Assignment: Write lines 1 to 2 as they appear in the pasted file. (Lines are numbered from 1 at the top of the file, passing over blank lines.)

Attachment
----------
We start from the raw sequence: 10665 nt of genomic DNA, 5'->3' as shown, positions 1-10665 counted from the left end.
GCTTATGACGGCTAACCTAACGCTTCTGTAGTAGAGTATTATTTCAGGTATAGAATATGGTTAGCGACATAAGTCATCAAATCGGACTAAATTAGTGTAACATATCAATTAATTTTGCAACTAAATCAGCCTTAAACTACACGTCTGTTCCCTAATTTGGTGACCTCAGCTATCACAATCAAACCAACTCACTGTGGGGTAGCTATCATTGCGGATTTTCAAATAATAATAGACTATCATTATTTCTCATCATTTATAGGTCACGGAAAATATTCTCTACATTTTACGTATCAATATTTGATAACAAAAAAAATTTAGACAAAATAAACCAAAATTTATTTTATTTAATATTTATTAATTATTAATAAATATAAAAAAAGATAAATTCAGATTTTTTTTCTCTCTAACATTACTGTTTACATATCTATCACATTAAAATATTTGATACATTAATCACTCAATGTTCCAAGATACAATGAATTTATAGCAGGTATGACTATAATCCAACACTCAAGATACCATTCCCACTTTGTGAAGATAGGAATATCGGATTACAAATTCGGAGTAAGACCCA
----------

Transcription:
We start from the raw sequence: 10665 nt of genomic DNA, 5'->3' as shown, positions 1-10665 counted from the left end.
GCTTATGACGGCTAACCTAACGCTTCTGTAGTAGAGTATTATTTCAGGTATAGAATATGGTTAGCGACATAAGTCATCAAATCGGACTAAATTAGTGTAACATATCAATTAATTTTGCAACTAAATCAGCCTTAAACTACACGTCTGTTCCCTAATTTGGTGACCTCAGCTATCACAATCAAACCAACTCACTGTGGGGTAGCTATCATTGCGGATTTTCAAATAATAATAGACTATCATTATTTCTCATCATTTATAGGTCACGGAAAATATTCTCTACATTTTACGTATCAATATTTGATAACAAAAAAAATTTAGACAAAATAAACCAAAATTTATTTTATTTAATATTTATTAATTATTAATAAATATAAAAAAAGATAAATTCAGATTTTTTTTCTCTCTAACATTACTGTTTACATATCTATCACATTAAAATATTTGATACATTAATCACTCAATGTTCCAAGATACAATGAATTTATAGCAGGTATGACTATAATCCAACACTCAAGATACCATTCCCACTTTGTGAAGATAGGAATATCGGATTACAAATTCGGAGTAAGACCCA